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Debt Free For Life: The Finish Rich Plan for Financial Freedom Audible – Unabridged

3.9 out of 5 stars 76 customer reviews

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Format: Hardcover
I like David Bach and have purchased several of his other books but this one is not any different from what he has offered in the pages of all of the others. This was a total waste of money to me because I already have read this same advice in his other books repeatedly. This book seems to have been written primarily for the chapter on Debt Wise which is his partnership with Equifax. I wouldn't advise you purchase this book if you have any of his others, there is nothing new.
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Format: Hardcover
I had never read anything by this author before and not sure I'd even heard of him. But I read this book and found it quite good. It's a valuable resource and has numerous helpful ideas. Unfortunately, the author spends a lot of precious space promoting some of his money-making ventures that, while no doubt helpful and useful, can be a bit expensive to already strapped readers. I have no major issue with this. Certainly we can't nor should we expect anyone to provide valuable information for free. Yet when we pay for a book, we sort of expect that to pay for the information. Having said that, the author has made this and at least one other of his books available free online. So I guess he uses it to promote himself and his businesses.

I found that a lot of the information and tools are available free online. His website is a bit of a pain to navigate, with popups and other annoying things.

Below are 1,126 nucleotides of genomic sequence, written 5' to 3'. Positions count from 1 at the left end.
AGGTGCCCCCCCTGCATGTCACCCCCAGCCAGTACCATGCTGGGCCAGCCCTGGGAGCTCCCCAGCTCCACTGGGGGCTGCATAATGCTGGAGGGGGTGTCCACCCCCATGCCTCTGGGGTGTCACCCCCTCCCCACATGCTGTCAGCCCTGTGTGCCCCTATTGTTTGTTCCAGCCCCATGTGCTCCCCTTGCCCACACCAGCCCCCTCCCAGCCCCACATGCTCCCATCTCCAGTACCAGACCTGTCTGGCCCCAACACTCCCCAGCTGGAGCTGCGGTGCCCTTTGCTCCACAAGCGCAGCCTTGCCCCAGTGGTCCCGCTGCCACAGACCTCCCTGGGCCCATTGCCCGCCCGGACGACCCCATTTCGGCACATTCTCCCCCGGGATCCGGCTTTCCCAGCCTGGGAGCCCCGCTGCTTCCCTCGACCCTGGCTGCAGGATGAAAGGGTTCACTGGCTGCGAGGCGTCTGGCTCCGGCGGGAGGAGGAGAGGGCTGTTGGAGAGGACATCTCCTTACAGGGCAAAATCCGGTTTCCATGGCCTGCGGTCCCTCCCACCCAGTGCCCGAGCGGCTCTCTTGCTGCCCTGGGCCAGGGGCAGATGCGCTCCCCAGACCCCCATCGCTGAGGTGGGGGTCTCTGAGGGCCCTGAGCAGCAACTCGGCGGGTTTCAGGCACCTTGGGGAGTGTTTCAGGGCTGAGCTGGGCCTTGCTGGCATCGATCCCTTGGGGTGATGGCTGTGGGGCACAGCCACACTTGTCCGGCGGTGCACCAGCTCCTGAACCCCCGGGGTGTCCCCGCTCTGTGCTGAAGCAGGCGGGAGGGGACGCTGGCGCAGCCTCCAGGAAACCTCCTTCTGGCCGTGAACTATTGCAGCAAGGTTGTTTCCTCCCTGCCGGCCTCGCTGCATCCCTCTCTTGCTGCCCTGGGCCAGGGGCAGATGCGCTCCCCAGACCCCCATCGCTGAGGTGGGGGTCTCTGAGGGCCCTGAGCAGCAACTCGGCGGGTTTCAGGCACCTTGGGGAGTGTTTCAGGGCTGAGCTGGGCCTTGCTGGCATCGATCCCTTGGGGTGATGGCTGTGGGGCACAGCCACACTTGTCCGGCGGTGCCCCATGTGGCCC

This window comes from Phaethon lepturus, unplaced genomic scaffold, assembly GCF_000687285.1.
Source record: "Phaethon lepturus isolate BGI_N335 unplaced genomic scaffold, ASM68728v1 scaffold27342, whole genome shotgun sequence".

He didn't answer the question that Suze Orman left in many people's minds about getting an emergency fund prior to paying off debt. But he certainly does help a person gather all he needs to plan a real attack against debt and if nothing else is garnered from the book, this is worth the price.

It is a helpful book and some areas will concern the reader perhaps more than others. But if you're looking for help in getting out of debt, this is a great place to start.

Highly recommended.

-- Susanna K. Hutcheson
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Format: Hardcover Verified Purchase
Very similar from all of his previous books. This book felt like a sales pitch for his previous books and debtwise throughout. Not much new information to offer. I really enjoyed his book, Smart Women Finish Rich. This book didn't add anything new to my basic personal finance knowledge. Definitely not worth your time if you have read any of his previous work.
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Format: Hardcover
There were some worthwhile chapters, such as a good explanation of credit scores and basic information about debt counseling and bankruptcy, however, I was put off by the strong "motivational" language and claims that America is in debt becuase we have been "misled" by credit card companies and "programmed" by advertisers to buy stuff we don't need. The entire first two or three chapters are basically just telling people to get mad about the fact that they are in debt.